American scientists have for the first time turned human embryonic stem cells into blood cells, a key step toward creating supplies of blood for medical therapies.
Researchers at the University of Wisconsin said the achievement would help scientists to understand better how blood cells developed and one day might lead to sources of laboratory-grown blood for transfusions or treatments.
"There are potential clinical therapies that may develop in the future, but it's very clear that those therapies are many years off," said Dan Kaufman, a haematologist and the study's lead author.
Embryonic stem cells are early master cells that can transform into almost any other cell type in the body. Experts believe they may eventually lead to treatments for a variety of serious conditions.
Scientists are just beginning to learn how to coax human embryonic stem cells into becoming various cell types in the laboratory.
Mr Kaufman and his colleagues placed human embryonic stem cells on a "feeder" of mouse bone marrow cells that contained nutrients to promote blood cell development. The cells were put into a medium containing a fetal bovine serum, and they grew into primitive blood cells, known as haematopoietic precursor cells.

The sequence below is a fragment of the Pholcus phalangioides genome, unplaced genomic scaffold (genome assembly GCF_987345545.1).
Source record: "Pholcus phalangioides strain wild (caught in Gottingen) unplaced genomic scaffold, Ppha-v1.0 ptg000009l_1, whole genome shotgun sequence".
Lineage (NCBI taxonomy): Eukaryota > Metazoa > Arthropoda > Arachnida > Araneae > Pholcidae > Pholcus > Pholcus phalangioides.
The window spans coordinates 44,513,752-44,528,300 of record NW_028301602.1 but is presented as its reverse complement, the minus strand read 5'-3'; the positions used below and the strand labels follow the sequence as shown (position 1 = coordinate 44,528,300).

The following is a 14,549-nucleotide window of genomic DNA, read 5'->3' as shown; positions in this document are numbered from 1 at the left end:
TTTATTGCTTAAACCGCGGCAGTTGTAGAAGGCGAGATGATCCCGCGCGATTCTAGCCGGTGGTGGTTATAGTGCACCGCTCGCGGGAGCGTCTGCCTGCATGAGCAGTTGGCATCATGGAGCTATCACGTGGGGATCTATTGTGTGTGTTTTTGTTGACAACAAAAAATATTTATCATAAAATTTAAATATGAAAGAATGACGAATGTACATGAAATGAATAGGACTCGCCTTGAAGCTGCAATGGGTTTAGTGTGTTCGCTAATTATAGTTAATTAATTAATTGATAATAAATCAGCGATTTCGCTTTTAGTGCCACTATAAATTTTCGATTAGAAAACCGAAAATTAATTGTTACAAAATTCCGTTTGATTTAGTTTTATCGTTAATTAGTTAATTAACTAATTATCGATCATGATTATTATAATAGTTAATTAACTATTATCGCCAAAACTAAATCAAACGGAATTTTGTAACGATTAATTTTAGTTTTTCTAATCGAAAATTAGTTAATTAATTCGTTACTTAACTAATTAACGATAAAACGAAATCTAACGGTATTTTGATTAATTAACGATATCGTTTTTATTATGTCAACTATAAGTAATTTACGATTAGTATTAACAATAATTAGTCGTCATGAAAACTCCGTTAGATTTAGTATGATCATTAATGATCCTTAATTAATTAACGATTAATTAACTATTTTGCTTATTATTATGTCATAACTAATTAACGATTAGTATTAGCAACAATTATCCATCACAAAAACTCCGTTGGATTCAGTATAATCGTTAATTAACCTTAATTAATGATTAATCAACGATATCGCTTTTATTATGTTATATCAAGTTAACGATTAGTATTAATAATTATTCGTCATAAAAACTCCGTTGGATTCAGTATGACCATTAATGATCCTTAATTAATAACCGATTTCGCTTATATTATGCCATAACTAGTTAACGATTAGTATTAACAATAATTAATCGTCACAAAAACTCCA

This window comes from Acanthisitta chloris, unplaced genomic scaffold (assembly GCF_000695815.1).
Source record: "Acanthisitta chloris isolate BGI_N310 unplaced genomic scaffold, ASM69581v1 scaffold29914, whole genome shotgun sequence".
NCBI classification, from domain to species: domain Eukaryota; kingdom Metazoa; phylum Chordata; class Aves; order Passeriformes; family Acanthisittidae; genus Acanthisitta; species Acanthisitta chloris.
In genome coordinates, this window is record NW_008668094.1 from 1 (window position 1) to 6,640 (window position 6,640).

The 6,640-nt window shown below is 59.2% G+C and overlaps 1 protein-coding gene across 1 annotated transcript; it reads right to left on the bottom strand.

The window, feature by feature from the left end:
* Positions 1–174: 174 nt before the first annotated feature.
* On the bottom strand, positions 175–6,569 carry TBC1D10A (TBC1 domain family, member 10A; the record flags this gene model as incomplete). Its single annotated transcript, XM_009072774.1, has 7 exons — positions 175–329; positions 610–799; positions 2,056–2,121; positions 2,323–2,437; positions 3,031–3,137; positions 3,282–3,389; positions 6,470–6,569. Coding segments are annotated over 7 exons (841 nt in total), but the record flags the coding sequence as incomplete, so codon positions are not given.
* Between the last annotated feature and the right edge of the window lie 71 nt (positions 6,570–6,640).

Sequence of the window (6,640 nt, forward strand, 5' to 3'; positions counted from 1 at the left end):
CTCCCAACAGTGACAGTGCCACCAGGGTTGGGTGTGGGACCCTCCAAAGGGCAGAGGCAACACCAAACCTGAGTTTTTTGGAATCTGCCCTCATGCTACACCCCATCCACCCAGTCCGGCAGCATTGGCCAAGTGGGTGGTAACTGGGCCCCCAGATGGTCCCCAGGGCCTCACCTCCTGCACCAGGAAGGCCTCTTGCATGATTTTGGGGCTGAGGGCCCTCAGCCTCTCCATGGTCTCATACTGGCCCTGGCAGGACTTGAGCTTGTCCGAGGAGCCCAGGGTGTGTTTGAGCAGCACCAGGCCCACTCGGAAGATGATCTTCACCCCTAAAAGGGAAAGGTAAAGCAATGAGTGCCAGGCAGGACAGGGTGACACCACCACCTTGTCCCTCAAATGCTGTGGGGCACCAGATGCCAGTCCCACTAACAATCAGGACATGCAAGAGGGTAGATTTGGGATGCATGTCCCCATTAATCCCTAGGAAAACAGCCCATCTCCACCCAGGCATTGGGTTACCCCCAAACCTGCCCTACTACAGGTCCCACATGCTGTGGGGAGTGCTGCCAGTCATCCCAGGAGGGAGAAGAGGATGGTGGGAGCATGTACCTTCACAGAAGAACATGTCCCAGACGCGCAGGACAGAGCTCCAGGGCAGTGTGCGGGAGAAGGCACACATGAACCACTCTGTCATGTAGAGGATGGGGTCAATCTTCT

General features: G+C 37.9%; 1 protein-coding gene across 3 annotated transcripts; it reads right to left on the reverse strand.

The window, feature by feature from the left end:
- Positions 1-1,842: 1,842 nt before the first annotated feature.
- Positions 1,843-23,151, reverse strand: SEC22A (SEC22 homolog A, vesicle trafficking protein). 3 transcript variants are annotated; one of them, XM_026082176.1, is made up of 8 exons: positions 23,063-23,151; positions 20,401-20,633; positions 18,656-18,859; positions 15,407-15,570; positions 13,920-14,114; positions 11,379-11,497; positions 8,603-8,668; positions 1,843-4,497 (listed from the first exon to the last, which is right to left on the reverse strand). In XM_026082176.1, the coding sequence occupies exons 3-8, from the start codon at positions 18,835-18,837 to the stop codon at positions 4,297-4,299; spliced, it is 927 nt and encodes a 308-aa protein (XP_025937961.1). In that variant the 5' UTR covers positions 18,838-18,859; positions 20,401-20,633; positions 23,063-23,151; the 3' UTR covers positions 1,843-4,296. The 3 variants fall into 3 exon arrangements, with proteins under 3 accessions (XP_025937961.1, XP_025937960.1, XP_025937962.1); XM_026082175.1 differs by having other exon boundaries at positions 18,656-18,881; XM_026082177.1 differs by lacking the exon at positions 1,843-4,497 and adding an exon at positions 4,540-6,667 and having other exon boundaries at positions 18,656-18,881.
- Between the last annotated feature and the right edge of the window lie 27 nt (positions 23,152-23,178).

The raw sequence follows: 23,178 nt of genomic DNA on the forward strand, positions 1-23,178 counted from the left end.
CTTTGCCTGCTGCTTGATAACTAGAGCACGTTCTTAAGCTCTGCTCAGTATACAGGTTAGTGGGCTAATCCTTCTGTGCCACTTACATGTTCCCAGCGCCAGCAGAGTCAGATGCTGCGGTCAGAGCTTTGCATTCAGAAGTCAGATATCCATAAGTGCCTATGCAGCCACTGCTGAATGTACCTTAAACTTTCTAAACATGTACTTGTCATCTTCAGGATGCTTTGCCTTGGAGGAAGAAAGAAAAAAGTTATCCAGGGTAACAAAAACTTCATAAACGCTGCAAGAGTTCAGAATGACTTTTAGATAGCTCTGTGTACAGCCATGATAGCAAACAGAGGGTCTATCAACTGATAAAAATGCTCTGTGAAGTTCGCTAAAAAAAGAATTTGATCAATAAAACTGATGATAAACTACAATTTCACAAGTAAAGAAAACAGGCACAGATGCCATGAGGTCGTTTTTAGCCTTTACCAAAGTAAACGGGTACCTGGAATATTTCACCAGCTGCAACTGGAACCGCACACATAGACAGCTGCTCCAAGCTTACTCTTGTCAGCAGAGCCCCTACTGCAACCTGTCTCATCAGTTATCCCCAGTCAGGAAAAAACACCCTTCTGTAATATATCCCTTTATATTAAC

The precursor cells, when exposed to other growth factors, then formed colonies of red blood cells, white blood cells and platelets identical to those produced from human adult bone marrow cells, according to the study published in the Proceedings of the National Academy of Sciences. Similar work had been done using mouse embryonic stem cells.
Growing blood cells from stem cells may one day help to alleviate shortages of blood needed for transfusions, or provide cells for blood or bone marrow transplants for patients with leukaemia or other cancers, Mr Kaufman said.
Scientists also believe that using blood derived from embryonic stem cells might help to stop the body rejecting a transplant of an organ or tissue made using stem cells from the same embryo, he said.Reuse content